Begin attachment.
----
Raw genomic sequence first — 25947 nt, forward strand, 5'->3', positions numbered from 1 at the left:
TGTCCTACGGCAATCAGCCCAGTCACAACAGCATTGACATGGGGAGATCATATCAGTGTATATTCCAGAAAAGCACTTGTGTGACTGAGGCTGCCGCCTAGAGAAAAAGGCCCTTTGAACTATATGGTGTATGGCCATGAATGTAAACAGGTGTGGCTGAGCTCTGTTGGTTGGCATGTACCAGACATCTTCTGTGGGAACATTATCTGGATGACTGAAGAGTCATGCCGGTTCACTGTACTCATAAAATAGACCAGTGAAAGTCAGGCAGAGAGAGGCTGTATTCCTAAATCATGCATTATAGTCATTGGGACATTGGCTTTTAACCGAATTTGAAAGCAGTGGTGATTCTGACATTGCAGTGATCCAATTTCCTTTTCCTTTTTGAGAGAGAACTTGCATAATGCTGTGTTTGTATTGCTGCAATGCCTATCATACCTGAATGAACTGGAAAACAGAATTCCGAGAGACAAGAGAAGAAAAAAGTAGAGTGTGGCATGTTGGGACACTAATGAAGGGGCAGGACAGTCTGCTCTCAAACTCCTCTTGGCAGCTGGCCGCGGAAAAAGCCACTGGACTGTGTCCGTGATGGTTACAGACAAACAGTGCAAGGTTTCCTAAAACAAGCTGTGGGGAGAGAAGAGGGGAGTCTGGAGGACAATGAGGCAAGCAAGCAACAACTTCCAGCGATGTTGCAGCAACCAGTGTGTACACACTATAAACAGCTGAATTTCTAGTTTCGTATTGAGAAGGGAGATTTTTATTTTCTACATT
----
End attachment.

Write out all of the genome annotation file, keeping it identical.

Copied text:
Raw genomic sequence first — 25947 nt, forward strand, 5'->3', positions numbered from 1 at the left:
TGTCCTACGGCAATCAGCCCAGTCACAACAGCATTGACATGGGGAGATCATATCAGTGTATATTCCAGAAAAGCACTTGTGTGACTGAGGCTGCCGCCTAGAGAAAAAGGCCCTTTGAACTATATGGTGTATGGCCATGAATGTAAACAGGTGTGGCTGAGCTCTGTTGGTTGGCATGTACCAGACATCTTCTGTGGGAACATTATCTGGATGACTGAAGAGTCATGCCGGTTCACTGTACTCATAAAATAGACCAGTGAAAGTCAGGCAGAGAGAGGCTGTATTCCTAAATCATGCATTATAGTCATTGGGACATTGGCTTTTAACCGAATTTGAAAGCAGTGGTGATTCTGACATTGCAGTGATCCAATTTCCTTTTCCTTTTTGAGAGAGAACTTGCATAATGCTGTGTTTGTATTGCTGCAATGCCTATCATACCTGAATGAACTGGAAAACAGAATTCCGAGAGACAAGAGAAGAAAAAAGTAGAGTGTGGCATGTTGGGACACTAATGAAGGGGCAGGACAGTCTGCTCTCAAACTCCTCTTGGCAGCTGGCCGCGGAAAAAGCCACTGGACTGTGTCCGTGATGGTTACAGACAAACAGTGCAAGGTTTCCTAAAACAAGCTGTGGGGAGAGAAGAGGGGAGTCTGGAGGACAATGAGGCAAGCAAGCAACAACTTCCAGCGATGTTGCAGCAACCAGTGTGTACACACTATAAACAGCTGAATTTCTAGTTTCGTATTGAGAAGGGAGATTTTTATTTTCTACATT